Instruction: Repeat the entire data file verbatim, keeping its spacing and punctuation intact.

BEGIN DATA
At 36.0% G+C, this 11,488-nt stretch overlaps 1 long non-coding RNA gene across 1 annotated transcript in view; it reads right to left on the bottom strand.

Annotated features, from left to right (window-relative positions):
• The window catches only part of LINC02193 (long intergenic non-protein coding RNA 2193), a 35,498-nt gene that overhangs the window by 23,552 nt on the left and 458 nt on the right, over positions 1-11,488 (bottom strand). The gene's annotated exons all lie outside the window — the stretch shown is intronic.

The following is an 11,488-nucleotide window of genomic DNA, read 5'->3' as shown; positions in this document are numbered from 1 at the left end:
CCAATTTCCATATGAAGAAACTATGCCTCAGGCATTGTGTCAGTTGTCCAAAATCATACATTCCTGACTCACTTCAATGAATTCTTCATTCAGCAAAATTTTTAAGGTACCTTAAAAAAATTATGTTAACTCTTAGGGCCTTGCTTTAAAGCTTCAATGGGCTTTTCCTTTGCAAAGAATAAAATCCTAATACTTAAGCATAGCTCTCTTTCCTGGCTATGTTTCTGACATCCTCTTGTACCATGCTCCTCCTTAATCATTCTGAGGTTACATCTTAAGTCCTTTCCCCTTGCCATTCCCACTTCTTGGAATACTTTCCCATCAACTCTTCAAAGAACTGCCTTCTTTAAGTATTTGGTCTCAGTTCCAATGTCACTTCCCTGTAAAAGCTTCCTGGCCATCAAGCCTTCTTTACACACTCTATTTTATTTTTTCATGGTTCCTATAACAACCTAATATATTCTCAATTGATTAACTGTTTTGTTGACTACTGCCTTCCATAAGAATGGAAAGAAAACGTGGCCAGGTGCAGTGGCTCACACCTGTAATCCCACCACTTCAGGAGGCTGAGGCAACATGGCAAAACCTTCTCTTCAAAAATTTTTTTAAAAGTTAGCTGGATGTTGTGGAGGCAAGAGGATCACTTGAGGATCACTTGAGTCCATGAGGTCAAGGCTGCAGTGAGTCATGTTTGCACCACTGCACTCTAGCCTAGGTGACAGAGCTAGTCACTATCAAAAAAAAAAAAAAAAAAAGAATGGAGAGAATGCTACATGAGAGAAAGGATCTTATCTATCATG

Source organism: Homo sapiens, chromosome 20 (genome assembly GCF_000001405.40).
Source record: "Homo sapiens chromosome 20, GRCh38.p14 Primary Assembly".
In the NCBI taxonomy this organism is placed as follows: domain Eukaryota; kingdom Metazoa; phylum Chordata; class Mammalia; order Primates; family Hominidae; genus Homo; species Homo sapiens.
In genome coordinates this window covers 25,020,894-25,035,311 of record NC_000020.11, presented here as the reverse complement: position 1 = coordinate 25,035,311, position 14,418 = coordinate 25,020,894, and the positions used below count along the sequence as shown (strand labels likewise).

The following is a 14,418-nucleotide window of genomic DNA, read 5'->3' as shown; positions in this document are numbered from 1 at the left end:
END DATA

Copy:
At 36.0% G+C, this 11,488-nt stretch overlaps 1 long non-coding RNA gene across 1 annotated transcript in view; it reads right to left on the bottom strand.

Annotated features, from left to right (window-relative positions):
• The window catches only part of LINC02193 (long intergenic non-protein coding RNA 2193), a 35,498-nt gene that overhangs the window by 23,552 nt on the left and 458 nt on the right, over positions 1-11,488 (bottom strand). The gene's annotated exons all lie outside the window — the stretch shown is intronic.

The following is an 11,488-nucleotide window of genomic DNA, read 5'->3' as shown; positions in this document are numbered from 1 at the left end:
CCAATTTCCATATGAAGAAACTATGCCTCAGGCATTGTGTCAGTTGTCCAAAATCATACATTCCTGACTCACTTCAATGAATTCTTCATTCAGCAAAATTTTTAAGGTACCTTAAAAAAATTATGTTAACTCTTAGGGCCTTGCTTTAAAGCTTCAATGGGCTTTTCCTTTGCAAAGAATAAAATCCTAATACTTAAGCATAGCTCTCTTTCCTGGCTATGTTTCTGACATCCTCTTGTACCATGCTCCTCCTTAATCATTCTGAGGTTACATCTTAAGTCCTTTCCCCTTGCCATTCCCACTTCTTGGAATACTTTCCCATCAACTCTTCAAAGAACTGCCTTCTTTAAGTATTTGGTCTCAGTTCCAATGTCACTTCCCTGTAAAAGCTTCCTGGCCATCAAGCCTTCTTTACACACTCTATTTTATTTTTTCATGGTTCCTATAACAACCTAATATATTCTCAATTGATTAACTGTTTTGTTGACTACTGCCTTCCATAAGAATGGAAAGAAAACGTGGCCAGGTGCAGTGGCTCACACCTGTAATCCCACCACTTCAGGAGGCTGAGGCAACATGGCAAAACCTTCTCTTCAAAAATTTTTTTAAAAGTTAGCTGGATGTTGTGGAGGCAAGAGGATCACTTGAGGATCACTTGAGTCCATGAGGTCAAGGCTGCAGTGAGTCATGTTTGCACCACTGCACTCTAGCCTAGGTGACAGAGCTAGTCACTATCAAAAAAAAAAAAAAAAAAAGAATGGAGAGAATGCTACATGAGAGAAAGGATCTTATCTATCATG

Source organism: Homo sapiens, chromosome 20 (genome assembly GCF_000001405.40).
Source record: "Homo sapiens chromosome 20, GRCh38.p14 Primary Assembly".
In the NCBI taxonomy this organism is placed as follows: domain Eukaryota; kingdom Metazoa; phylum Chordata; class Mammalia; order Primates; family Hominidae; genus Homo; species Homo sapiens.
In genome coordinates this window covers 25,020,894-25,035,311 of record NC_000020.11, presented here as the reverse complement: position 1 = coordinate 25,035,311, position 14,418 = coordinate 25,020,894, and the positions used below count along the sequence as shown (strand labels likewise).

The following is a 14,418-nucleotide window of genomic DNA, read 5'->3' as shown; positions in this document are numbered from 1 at the left end: